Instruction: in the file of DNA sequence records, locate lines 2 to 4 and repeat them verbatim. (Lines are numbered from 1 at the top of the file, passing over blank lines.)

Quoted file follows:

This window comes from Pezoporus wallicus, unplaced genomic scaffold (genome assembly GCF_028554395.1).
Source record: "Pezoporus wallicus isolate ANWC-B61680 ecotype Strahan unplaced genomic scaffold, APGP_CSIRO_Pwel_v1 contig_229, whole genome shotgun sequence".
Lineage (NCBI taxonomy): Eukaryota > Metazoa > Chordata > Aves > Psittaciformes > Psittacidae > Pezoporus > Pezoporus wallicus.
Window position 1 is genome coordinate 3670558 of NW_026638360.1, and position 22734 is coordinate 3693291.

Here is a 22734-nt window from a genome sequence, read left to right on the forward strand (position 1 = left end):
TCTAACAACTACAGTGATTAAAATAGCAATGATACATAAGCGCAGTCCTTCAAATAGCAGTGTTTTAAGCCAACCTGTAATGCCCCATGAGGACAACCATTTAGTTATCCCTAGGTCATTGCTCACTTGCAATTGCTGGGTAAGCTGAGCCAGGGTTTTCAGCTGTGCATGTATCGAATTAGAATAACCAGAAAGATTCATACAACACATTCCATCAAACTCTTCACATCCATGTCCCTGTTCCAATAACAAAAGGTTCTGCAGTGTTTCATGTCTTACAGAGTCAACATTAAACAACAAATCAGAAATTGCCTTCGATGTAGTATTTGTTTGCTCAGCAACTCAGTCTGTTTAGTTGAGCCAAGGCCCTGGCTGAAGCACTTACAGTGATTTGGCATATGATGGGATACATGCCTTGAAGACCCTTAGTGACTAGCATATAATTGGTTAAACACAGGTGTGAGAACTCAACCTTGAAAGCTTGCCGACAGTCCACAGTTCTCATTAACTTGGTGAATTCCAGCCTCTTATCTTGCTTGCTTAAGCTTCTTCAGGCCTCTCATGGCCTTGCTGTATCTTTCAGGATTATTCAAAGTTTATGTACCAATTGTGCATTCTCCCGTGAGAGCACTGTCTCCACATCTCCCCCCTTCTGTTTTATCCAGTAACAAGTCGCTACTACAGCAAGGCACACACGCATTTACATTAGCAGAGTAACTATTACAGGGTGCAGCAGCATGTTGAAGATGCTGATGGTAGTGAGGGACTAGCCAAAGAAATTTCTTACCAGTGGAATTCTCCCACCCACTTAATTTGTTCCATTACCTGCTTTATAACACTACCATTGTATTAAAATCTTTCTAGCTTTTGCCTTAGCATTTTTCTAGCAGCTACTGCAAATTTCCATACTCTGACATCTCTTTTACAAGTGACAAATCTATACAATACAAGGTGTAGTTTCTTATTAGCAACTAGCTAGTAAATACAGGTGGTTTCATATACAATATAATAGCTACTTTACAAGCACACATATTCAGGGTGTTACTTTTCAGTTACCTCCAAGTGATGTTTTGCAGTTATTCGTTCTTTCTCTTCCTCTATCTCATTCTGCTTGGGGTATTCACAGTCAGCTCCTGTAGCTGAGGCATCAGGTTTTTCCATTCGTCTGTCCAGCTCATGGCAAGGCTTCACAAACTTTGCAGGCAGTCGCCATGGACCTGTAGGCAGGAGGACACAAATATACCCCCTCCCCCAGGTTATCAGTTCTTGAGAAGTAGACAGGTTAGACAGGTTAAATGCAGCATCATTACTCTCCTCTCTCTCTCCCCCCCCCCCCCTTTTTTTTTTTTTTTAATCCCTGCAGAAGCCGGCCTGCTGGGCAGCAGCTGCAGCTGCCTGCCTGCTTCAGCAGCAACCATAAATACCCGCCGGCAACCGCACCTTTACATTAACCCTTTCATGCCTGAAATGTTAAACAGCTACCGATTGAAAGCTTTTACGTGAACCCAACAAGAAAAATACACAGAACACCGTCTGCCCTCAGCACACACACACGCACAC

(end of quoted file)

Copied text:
Source record: "Pezoporus wallicus isolate ANWC-B61680 ecotype Strahan unplaced genomic scaffold, APGP_CSIRO_Pwel_v1 contig_229, whole genome shotgun sequence".
Lineage (NCBI taxonomy): Eukaryota > Metazoa > Chordata > Aves > Psittaciformes > Psittacidae > Pezoporus > Pezoporus wallicus.
Window position 1 is genome coordinate 3670558 of NW_026638360.1, and position 22734 is coordinate 3693291.